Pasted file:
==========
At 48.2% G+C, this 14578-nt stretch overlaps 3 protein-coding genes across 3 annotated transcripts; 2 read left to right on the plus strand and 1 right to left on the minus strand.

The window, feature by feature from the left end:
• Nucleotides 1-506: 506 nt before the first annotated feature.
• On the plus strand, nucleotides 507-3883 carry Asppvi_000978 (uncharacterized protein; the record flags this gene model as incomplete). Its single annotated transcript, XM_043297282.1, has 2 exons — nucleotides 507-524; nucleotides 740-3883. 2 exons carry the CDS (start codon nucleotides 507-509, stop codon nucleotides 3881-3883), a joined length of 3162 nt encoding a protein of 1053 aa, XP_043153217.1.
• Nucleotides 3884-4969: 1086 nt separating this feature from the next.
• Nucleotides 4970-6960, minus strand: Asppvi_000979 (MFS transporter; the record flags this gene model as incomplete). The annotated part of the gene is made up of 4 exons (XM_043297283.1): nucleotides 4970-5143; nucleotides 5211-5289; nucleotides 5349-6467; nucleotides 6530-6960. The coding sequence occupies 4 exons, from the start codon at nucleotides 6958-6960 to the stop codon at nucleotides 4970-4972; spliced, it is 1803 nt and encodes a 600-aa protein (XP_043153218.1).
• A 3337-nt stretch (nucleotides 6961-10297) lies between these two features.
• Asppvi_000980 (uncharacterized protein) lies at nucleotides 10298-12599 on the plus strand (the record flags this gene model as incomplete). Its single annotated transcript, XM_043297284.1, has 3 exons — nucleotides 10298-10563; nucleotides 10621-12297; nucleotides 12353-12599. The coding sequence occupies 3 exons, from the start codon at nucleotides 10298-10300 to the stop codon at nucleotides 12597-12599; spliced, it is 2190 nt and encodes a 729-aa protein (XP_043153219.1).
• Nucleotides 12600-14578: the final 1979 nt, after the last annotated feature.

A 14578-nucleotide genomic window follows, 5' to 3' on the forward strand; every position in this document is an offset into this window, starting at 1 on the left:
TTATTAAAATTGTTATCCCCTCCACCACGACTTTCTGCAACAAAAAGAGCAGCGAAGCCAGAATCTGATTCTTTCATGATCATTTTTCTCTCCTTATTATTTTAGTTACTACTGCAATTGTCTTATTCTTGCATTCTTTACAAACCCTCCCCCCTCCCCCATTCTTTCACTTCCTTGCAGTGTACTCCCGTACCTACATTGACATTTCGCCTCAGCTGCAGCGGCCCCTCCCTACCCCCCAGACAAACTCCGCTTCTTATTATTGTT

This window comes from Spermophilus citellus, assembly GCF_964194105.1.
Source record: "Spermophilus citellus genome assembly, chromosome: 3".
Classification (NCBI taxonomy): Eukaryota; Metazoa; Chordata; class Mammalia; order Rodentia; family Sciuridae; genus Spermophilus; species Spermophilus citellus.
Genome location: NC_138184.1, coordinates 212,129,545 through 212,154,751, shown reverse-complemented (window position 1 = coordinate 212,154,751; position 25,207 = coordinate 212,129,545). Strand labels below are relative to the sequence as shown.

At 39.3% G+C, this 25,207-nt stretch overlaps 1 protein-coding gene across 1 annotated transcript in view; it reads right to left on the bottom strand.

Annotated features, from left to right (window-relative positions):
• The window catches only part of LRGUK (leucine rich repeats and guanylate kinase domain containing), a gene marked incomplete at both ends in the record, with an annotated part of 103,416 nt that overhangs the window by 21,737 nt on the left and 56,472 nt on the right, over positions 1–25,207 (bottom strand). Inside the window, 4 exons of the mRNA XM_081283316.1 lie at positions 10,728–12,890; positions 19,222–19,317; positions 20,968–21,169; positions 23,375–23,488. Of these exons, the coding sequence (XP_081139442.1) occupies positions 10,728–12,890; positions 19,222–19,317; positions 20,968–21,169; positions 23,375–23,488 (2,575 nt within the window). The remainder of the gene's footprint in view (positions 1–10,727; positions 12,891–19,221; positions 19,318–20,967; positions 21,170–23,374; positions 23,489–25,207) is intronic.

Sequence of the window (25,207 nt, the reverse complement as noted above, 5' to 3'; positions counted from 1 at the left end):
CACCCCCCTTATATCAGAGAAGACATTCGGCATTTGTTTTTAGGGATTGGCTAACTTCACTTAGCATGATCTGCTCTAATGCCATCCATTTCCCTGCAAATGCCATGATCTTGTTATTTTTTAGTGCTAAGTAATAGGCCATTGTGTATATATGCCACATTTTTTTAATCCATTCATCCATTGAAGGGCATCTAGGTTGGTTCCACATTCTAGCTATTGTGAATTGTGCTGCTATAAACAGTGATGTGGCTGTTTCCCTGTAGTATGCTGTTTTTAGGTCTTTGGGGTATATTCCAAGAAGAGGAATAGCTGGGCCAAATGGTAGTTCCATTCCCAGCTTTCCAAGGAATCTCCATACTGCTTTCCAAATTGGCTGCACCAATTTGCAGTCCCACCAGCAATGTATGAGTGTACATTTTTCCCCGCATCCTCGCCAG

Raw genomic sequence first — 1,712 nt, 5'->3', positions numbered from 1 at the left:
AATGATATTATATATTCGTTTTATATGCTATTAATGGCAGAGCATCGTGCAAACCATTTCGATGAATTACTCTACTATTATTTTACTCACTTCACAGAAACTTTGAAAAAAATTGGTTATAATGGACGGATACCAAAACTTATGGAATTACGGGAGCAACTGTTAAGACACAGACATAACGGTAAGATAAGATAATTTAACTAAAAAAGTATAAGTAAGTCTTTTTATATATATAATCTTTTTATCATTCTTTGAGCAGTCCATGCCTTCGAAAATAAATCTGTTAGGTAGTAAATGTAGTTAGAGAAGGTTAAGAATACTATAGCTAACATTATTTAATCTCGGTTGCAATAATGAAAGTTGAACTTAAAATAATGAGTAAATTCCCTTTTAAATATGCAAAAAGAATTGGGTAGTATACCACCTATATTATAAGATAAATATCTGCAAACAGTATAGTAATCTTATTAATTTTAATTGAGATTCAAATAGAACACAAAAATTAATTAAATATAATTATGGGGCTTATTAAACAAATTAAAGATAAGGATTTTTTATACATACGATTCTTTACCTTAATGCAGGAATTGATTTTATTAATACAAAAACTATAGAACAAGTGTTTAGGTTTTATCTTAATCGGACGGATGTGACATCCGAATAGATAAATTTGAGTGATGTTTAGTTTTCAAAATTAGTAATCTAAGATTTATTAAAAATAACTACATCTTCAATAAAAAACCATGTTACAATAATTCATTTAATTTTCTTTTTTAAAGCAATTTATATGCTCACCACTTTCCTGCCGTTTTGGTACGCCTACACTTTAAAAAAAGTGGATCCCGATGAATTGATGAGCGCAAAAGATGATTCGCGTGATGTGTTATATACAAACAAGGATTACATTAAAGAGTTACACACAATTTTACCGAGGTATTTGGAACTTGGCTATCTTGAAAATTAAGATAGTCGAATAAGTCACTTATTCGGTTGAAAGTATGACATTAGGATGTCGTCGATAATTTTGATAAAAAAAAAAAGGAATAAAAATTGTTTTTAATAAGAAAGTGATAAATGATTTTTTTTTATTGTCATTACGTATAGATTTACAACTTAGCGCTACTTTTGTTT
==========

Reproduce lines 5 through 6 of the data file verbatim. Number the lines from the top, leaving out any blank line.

• Nucleotides 3884-4969: 1086 nt separating this feature from the next.
• Nucleotides 4970-6960, minus strand: Asppvi_000979 (MFS transporter; the record flags this gene model as incomplete). The annotated part of the gene is made up of 4 exons (XM_043297283.1): nucleotides 4970-5143; nucleotides 5211-5289; nucleotides 5349-6467; nucleotides 6530-6960. The coding sequence occupies 4 exons, from the start codon at nucleotides 6958-6960 to the stop codon at nucleotides 4970-4972; spliced, it is 1803 nt and encodes a 600-aa protein (XP_043153218.1).